Application Based GNOME 3

Gnome 3 is an "application based" system, as opposed to "window based". This page will describe this change in terms of concerns developers, testers, and documenters need to be aware of. For more information about the user experience, see this design PDF, and this blog post.

Executive summary of application changes that should be made for GNOME 3

  • Ensure that your .desktop file Has StartupNotify=true and that your app handles startup notification correctly

  • If it ever makes sense to run multiple windows for your application, you need to have a "new window" menu item inside your application

What's an application?

There are several components that technically compose to form an "application" from the user experience point of view.

  • required Exactly one visible .desktop file

    • A .desktop file has at least Name, and Icon

  • required One or more processes

  • required One or more X windows (this may be a system tray icon)

    • An X window has a window icon, a window title, and (usually) a WM_CLASS property

  • One or more DBus session bus names

GNOME 2

First, we'll explain briefly at how the GNOME 2 UI displays application data.

  • The panel menu (Reference UI is Applications in the top left) displays .desktop files. When clicked, the panel looks in .desktop file for an Exec line giving the command to run. When that command is executed, it creates one or more processes. Those processes create one or more X windows.

  • A "window list" (reference UI is at the bottom), which lists X windows.

The crucial thing to grasp about GNOME 2 is that there is no default association between what's in the menu and what's listed at the bottom. For example, if you select the "Calculator" item twice, the Exec line from the .desktop file will be re-executed, and by default you'll get two Calculator windows, and two Calculator processes.

What's changing in GNOME 3

In GNOME 3 Shell, the primary UI component is the .desktop file. An application can only be running once (but can still have multiple windows). When clicking on an already-running application, GNOME Shell will simply let the user select between the already open windows (or if there's just one, take the user to it). It will not re-run the .desktop file. So without any code changes to (for example) Calculator, you will have at most one calculator window.

There are a variety of heuristics used to make the association between X windows and .desktop files for backwards compatibility. These heuristics are complex and still evolving, and will not be detailed here.

The window data (icon, and title) are de-emphasized in GNOME 3. Instead, the top area will contain a persistent display of your application's .desktop file name.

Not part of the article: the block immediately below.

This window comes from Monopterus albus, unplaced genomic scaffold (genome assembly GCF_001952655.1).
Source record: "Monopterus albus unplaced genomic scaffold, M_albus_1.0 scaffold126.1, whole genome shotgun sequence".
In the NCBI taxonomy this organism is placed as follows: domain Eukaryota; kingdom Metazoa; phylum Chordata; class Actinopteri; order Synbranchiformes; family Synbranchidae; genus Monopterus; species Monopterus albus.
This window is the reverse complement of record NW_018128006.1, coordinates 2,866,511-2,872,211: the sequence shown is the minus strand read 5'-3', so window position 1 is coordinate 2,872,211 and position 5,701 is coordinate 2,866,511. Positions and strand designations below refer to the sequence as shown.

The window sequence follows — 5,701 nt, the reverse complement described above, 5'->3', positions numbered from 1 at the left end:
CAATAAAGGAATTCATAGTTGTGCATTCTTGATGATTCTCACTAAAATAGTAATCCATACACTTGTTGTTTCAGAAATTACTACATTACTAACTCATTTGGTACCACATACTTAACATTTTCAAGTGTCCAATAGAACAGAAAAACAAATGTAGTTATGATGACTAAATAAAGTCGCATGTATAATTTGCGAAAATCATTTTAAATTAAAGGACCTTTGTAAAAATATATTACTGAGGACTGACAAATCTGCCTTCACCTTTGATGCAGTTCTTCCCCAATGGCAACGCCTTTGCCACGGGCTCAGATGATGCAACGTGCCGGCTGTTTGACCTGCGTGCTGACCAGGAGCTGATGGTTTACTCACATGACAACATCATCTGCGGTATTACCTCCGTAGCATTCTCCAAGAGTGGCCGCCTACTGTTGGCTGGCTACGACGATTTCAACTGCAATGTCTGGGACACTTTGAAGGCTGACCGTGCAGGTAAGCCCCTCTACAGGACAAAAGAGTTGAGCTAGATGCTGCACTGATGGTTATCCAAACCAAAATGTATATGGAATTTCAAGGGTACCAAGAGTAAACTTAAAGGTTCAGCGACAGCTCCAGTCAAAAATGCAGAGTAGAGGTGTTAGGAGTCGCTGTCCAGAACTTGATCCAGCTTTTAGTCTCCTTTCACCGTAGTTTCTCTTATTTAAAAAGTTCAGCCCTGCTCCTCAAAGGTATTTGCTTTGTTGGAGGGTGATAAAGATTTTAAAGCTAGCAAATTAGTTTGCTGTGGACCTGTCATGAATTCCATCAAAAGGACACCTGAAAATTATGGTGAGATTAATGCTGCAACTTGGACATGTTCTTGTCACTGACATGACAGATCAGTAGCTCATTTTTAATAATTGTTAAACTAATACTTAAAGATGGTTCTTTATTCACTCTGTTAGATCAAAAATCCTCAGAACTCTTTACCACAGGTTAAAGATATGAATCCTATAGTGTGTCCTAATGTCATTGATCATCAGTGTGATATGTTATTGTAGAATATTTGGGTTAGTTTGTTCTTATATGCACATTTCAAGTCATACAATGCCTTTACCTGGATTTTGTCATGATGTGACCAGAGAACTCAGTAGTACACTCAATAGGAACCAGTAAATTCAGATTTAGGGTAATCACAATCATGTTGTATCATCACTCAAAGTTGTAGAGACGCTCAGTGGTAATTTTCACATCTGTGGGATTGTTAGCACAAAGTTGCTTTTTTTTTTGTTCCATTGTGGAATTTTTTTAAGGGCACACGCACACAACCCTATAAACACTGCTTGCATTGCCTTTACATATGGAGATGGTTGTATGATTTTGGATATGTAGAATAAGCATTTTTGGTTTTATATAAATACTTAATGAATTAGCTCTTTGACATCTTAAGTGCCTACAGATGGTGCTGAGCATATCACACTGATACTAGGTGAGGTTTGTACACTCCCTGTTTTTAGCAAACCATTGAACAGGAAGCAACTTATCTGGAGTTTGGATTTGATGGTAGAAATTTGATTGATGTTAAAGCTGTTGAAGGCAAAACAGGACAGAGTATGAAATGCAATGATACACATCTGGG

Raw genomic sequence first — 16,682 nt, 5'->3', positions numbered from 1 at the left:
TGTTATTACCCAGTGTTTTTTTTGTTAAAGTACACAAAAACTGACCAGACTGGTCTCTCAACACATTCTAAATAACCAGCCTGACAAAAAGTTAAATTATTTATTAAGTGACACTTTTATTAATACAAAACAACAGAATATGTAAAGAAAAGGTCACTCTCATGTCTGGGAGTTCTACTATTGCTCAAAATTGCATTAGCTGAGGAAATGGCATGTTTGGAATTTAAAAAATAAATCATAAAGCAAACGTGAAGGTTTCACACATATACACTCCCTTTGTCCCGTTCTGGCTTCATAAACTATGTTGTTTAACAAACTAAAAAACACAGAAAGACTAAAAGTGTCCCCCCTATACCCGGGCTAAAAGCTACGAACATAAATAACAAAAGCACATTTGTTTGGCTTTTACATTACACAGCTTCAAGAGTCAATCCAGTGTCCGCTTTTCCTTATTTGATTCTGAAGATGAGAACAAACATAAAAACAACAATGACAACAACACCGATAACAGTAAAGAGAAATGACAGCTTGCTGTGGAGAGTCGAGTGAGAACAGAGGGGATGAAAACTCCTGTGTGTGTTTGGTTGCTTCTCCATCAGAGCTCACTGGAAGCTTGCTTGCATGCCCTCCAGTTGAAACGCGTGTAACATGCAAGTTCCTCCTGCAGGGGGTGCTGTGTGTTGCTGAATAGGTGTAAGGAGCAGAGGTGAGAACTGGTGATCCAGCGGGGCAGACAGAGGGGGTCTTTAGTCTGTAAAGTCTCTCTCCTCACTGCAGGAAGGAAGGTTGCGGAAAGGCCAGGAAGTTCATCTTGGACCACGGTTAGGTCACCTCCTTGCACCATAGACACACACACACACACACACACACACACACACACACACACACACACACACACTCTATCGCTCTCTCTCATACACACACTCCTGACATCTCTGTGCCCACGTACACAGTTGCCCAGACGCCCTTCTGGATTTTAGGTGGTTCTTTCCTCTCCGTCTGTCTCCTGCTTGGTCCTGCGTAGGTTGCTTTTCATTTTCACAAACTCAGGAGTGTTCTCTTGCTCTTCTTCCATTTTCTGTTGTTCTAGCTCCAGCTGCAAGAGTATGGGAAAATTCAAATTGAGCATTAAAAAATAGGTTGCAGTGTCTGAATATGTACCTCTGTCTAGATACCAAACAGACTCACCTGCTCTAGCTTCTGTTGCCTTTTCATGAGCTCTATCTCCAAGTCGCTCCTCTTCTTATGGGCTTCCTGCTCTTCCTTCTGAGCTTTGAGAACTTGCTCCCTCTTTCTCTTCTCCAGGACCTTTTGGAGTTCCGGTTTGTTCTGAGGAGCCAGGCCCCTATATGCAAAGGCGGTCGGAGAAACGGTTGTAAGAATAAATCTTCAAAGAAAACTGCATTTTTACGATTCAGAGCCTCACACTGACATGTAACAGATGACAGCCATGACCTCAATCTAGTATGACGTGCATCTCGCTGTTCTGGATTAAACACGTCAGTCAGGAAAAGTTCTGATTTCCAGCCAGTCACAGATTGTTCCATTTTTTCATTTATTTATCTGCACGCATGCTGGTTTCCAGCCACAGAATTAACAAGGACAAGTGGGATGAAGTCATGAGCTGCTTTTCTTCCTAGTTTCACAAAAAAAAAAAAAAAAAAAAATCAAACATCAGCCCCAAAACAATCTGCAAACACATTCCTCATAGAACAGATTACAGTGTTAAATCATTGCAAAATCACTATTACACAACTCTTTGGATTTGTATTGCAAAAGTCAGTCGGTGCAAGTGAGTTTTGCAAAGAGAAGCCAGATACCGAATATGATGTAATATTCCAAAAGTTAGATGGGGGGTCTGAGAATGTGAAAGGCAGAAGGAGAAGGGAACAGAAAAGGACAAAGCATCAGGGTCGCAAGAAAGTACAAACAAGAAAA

Startup Notification

One mechanism GNOME 3 uses to associate windows with applications is startup notification. Ensure that your application's .desktop file has StartupNotify=true.

The WM_CLASS X Window property

To ensure the GNOME 3 Shell will track your application, you can also set the WM_CLASS X window property to be the same as your application's .desktop file name, without the .desktop extension (the desktop file should be lower-case).

The easiest way to achieve this is to have your application's process name match the .desktop file name, and ensure you use g_option_context_parse.

Example

myapp.desktop:

Name=MyApp
Exec=myapp

And inside myapp.c:

int main(int argc, char **argv)
{
  /* ... set up option parsing context, see GOption link above */
  if (!g_option_context_parse (context, &argc, &argv, &error)) {
    g_print ("option parsing failed: %s\n", error->message);
    exit (1);
  }
  ...

The way this works default in GTK+, the WM_CLASS property is derived from the g_set_prgname function. This function is called by g_option_context_parse. GTK+ will uppercase the first letter of the program name; you can ignore this.

Inspecting your program's WM_CLASS PROPERTY

From a Unix shell, type:

sleep 5; xprop WM_CLASS

5 seconds later your cursor will change to a + symbol; click on your window. You will see output like this:

WM_CLASS(STRING) = "chromium-browser", "Chromium-browser"

The second item here is the WM_CLASS. Chromium-browser (when lowercased) matches the chromium-browser.desktop as we want.

Binding interpreters

Many language bindings use a runtime environment like gjs, seed, python, java, mono.exe, and these programs often do not use GLib's option parser. In this case, it's easiest to call g_set_prgname manually before you map your first window. In this example we assume your application ships a .desktop file named virt-manager.desktop.

JavaScript (gjs, seed)

const GLib = imports.gi.GLib;
const Gtk = imports.gi.Gtk;

// Other code 

GLib.set_prgname('virt-manager');

// Create application windows

Gtk.main();

PyGObject

from gi.repository import GLib

GLib.set_prgname('virt-manager')

# create application windows

GLib.main()

Projects/GnomeShell/ApplicationBased (last edited 2013-11-22 17:00:27 by WilliamJonMcCann)